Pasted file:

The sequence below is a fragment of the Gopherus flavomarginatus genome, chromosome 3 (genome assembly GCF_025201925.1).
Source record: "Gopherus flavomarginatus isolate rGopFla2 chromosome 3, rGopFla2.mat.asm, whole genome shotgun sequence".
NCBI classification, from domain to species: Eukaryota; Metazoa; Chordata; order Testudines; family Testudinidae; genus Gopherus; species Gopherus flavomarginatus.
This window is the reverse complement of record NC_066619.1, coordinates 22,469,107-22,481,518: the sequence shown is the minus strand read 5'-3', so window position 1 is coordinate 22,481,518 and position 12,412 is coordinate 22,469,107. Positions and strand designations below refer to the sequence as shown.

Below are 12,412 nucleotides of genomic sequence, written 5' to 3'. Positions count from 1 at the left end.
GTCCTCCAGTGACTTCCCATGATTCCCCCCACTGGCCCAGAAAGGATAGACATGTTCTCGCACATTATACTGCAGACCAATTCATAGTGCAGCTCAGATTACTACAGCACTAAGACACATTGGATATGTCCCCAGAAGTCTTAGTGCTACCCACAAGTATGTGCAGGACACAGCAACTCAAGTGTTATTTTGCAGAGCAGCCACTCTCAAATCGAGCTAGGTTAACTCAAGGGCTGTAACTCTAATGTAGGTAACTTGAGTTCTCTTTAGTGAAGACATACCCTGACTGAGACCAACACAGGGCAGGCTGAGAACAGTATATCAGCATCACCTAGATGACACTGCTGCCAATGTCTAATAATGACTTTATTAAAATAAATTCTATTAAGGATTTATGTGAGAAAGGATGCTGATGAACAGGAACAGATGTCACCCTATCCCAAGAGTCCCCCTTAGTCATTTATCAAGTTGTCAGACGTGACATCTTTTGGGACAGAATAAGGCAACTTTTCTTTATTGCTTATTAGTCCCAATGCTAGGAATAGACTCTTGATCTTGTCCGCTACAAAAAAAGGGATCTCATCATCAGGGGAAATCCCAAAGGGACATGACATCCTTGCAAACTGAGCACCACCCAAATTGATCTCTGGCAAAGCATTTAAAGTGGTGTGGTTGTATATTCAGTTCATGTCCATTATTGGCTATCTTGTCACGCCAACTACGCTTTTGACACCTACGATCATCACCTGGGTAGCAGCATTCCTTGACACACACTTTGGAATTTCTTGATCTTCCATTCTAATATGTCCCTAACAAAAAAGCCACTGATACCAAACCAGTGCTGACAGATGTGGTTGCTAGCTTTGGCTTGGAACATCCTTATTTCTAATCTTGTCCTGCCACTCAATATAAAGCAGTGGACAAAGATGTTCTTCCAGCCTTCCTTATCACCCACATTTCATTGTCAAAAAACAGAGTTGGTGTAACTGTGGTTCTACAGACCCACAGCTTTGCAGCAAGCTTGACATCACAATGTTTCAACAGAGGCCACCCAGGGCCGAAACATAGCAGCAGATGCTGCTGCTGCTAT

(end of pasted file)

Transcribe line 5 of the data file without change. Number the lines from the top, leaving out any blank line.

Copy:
Below are 12,412 nucleotides of genomic sequence, written 5' to 3'. Positions count from 1 at the left end.